If you've ever had to visit an ER or doctor in another country, you know how critical it is to have an emergency medical card, and several supplemental documents, with you at all times (or at least in your hotel room). Some of this medical and personal information seems pointless to write down since you can reel it off the top of your head, but most of it isn't -- and you don't want to be kicking yourself for not having the contact info you need when you're ill or injured so far from home.
Your emergency medical card (or page, printout, etc.) and supplemental info should include your critical health and personal data, and definitely not be left to the last minute since it can take surprisingly long (as in, upwards of eight hours!) to gather and list all the information. Sound boring and tedious to put together? It is -- but hopefully the following can help.
Your card should include the names, phone numbers, and addresses or email addresses for the following:
1. Family member or close contact remaining at home;
2. Your doctor at home, your pharmacy, and your health care provider;
3. Travel insurance (and any medevac insurance) information;
4. Place(s) of lodging at your destination;
5. The U.S. Embassy or consulate in your destination country;
6. A list of your medications, including generic and brand names, reason for taking each, dosage information, and how often taken;
7. All medical conditions or allergies you have; and
8. Documentation of any immunizations required by the country you're visiting.
Items to attach or keep with this card include:
1. A copy of your medical insurance card (keep the original in your wallet);
2. At least one insurance claim form (note that you shouldn't have to navigate through the member services department of your HMO to get insurance claim forms; the travel clinic should carry them);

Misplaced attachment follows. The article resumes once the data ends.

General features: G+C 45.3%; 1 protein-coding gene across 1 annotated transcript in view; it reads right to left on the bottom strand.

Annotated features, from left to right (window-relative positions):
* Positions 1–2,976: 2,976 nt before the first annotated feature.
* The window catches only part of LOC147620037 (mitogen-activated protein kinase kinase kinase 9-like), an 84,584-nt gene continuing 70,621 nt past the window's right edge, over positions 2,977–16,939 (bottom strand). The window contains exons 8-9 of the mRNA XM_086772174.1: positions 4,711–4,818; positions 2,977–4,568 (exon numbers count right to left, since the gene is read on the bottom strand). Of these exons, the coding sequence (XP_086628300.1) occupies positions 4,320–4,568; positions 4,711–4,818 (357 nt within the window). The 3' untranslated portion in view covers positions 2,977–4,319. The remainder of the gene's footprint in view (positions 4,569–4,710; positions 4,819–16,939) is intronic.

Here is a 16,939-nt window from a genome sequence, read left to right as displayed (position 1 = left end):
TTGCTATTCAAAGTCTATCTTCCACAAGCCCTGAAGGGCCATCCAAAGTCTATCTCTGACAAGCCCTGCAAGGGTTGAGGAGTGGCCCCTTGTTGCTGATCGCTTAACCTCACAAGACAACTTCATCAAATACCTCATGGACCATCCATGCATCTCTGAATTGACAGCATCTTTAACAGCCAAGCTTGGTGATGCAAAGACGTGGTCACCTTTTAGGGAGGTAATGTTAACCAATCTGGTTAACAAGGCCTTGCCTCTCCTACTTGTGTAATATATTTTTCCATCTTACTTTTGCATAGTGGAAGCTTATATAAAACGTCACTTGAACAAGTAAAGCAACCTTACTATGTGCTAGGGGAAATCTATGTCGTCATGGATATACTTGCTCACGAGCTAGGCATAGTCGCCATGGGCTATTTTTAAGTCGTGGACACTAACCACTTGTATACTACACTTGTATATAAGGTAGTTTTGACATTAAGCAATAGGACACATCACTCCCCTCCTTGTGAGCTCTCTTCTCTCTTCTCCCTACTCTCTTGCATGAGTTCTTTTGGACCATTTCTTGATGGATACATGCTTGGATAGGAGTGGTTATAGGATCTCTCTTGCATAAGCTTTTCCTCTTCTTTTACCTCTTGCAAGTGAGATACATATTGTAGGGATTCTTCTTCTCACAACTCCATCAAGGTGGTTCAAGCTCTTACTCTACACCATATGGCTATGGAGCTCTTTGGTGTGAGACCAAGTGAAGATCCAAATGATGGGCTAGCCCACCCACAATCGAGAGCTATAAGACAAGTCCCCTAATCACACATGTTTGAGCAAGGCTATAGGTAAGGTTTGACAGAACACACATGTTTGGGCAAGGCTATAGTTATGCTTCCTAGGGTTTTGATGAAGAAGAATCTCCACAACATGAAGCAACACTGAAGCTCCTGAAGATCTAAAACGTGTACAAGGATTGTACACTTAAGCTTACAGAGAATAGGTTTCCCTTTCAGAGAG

3. A signed letter from your physician describing your general medical condition(s), and all current medications;
4. The list of urgent care services and doctors that you have researched in each country (or, more likely, had your physician or travel agent research for you); and, if you're traveling off the beaten tourist track:
5. The name of any medication conditions, and medications, written in the local languages of the areas you plan to visit. For translation services, try asking your travel clinic first since your main care practitioner may not know where to send you within your HMO or PPO. Note that it's unwise to use a free online translation service since the software may misunderstand (or not understand at all) complex medical and technical terms and any abbreviations.
Keep the card and all supplemental documents somewhere where they won't get wet or stolen (to be on the safe side, include one copy in your purse or smaller bag, and one in your checked luggage). Tell anyone traveling with you about the card and supplements, and their location(s).
While you're busy compiling all this information, don't forget to fill out the page inside your passport with the name, address, and telephone number of someone to be contacted in an emergency (you'd be amazed at how many people forget to do this).
Finally, before you go, be sure to register your destination countries, visit dates, and hotel addresses in your country's traveler enrollment program. For Americans, this would be the U.S Embassy's STEP (Smart Traveler Enrollment Program) system at https://step.state.gov/step/. If you do need urgent assistance from an embassy, STEP will already have your basic information on file.
Canadians should go to http://travel.gc.ca/travelling/registration, U.K. citizens should go to https://www.gov.uk/browse/abroad/travel-abroad, and Australians should go to https://www.orao.dfat.gov.au/orao/weborao.nsf/Homeform?Openform.